Tag Archives: food

The Wild Side of Cities: Urban Nature

Yes, there are ways to experience awe of God’ in creation while living in a city. Read on! Photo by Ed Brown.

Have you ever thought that growing a native plant garden or nurturing a few container plants on the balcony of your apartment would actually be a way to love your neighbors?  Close your eyes and imagine your “happy place”–somewhere you experience peace, calm, and feel most connected to God.  For most of us, that happy place is directly connected to God’s creation, whether it be a secluded beach, a forest, a mountain vista, or underneath a big oak tree.  Plenty of studies help explain what we already intuitively know: green spaces of nature are places where people let go of their stress and slow down from the busyness of today’s hectic lifestyles.  And the more diverse the number and kinds of species (biodiversity), the more beneficial the environment is on the mental health of people utilizing that space¹.  Your landscaping or mini container garden contributes to the health and well-being of your neighbors. Continue reading

When I tend my garden, I remember Uganda

Kale growing from a sack garden in Kampala, Uganda.

Kale might be a “hipster” vegetable in the United States, but it’s as common as potatoes and rice in East Africa.  I’m glad I planted some in my garden: when I look out my kitchen window, I remember the leafy greens growing out of sack gardens in Kenya and Uganda.

I recently returned from a trip to East Africa, where I had the opportunity to connect with Kenyans in the small rural town of Kijabe and Ugandans in the sprawling slums of Kampala who are working to instill creation care practices in their respective communities.  Training women and men to grow staple foods with limited space and water while embodying the biblical wisdom of Psalm 24:1 (The earth is the LORD’s, and everything in it, the world, and all who live in it”) is a cornerstone of both Care of Creation Kenya and A Rocha Uganda.  Both organizations teach “Farming God’s Way” and micro-gardening; both techniques allow people to grow more crops on less land and with fewer inputs such as water and inorganic fertilizers, all while contributing to the health of soils and souls.

Holes intentionally made in the side of the sack allow for multiple tiers of vegetables to grow in the same amount of space.  This lettuce is recovering well after an intense rainstorm, helped by the the fact that sack gardens encourage plants to put down deep roots.

Micro-gardening usually involves taking advantage of vertical space that is available on even the smallest of plots.   With a few common, locally available items and a couple hours of work, anyone can begin cultivating dozens of vegetable plants right next to their front door.  Food aid bags are reused as the container for the garden, and with some rocks, soil, compost or manure and seedlings, voila!  You have a sack garden.  The column of rocks in the center of the sack acts as an irrigation channel, encouraging the vegetables to put down deep roots as they follow the water.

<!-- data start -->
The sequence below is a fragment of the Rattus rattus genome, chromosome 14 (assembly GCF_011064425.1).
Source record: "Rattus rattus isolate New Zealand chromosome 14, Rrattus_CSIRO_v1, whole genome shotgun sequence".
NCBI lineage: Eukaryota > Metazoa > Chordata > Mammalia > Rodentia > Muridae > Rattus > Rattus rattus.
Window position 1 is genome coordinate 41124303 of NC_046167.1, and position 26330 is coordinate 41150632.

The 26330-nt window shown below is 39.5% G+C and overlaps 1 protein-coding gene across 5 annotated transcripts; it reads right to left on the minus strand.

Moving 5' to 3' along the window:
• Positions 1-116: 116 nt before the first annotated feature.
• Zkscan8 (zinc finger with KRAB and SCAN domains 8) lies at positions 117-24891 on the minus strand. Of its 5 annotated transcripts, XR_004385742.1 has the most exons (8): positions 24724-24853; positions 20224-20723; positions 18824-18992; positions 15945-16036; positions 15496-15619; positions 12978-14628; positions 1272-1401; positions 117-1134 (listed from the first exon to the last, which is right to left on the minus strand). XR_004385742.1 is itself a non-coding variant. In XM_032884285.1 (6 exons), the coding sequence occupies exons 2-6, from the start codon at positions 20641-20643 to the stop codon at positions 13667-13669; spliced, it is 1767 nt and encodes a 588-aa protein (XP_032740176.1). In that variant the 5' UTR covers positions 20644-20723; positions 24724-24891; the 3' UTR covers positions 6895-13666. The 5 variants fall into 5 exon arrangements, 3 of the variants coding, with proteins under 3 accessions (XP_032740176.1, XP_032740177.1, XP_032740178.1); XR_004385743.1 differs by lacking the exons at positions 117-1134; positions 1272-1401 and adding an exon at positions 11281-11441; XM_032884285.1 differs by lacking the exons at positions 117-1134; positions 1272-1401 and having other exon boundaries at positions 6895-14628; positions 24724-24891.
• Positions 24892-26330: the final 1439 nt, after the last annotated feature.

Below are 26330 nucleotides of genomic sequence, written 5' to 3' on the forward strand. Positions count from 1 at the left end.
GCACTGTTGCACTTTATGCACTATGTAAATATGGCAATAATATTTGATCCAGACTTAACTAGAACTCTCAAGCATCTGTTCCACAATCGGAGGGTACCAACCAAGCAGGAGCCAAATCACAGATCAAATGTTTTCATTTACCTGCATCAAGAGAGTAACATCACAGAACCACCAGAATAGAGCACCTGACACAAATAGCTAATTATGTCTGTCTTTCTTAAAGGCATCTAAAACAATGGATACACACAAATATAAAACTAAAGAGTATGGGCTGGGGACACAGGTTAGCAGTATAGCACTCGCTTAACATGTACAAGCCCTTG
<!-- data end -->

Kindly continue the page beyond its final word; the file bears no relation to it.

For those of us living in a city, it’s hard to imagine having enough space to garden.  More and more of the global population resides in cities, and the percentage is expected to go up in coming years.  In Kampala, I noticed that many people make a living by selling excess produce.  However, fresh food is still hard to come by in some places, like schools.  A Rocha Uganda regularly partners with primary schools in Kampala to help them implement small, manageable gardening projects by teaching the kids how to build and take care of a sack garden.

In the United States, most of us would be too busy to handle anything but a “small, manageable gardening project” like a sack garden or a single raised bed.  We have the luxury of not growing a thing and still eating every day.  However, I appreciate the reminder of kale, lettuce, squash and spinach that grows in my backyard: my friends in East Africa are bringing the Good News and helping people meet their most basic needs through gardens.  I will savor and be thankful for everything I harvest, knowing that I am adding my voice to many across the world who thank God for their daily bread (or sukuma wiki, as the case may be).

In the coolness of the evening, I can picture God walking among the sack gardens in Kijabe, Kampala, my backyard raised bed, and the other little gardens of the world.

A Better Earth Day?

Originally posted April 23rd, 2010.  We’re coming up on another Earth Day…how will you celebrate it?